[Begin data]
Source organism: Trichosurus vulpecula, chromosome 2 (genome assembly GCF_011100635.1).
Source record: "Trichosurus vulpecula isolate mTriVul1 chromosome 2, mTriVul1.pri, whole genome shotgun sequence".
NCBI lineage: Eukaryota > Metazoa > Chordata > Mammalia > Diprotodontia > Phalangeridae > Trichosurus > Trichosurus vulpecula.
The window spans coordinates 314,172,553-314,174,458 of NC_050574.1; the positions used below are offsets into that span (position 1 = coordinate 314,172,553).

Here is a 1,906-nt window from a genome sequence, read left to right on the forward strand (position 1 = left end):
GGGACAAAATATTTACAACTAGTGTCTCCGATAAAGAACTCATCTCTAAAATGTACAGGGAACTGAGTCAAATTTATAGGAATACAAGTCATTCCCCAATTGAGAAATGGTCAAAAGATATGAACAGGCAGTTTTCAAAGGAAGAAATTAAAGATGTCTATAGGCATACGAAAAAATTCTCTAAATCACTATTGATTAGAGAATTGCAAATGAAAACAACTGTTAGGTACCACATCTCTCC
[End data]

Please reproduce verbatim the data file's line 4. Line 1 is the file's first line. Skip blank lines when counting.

The window spans coordinates 314,172,553-314,174,458 of NC_050574.1; the positions used below are offsets into that span (position 1 = coordinate 314,172,553).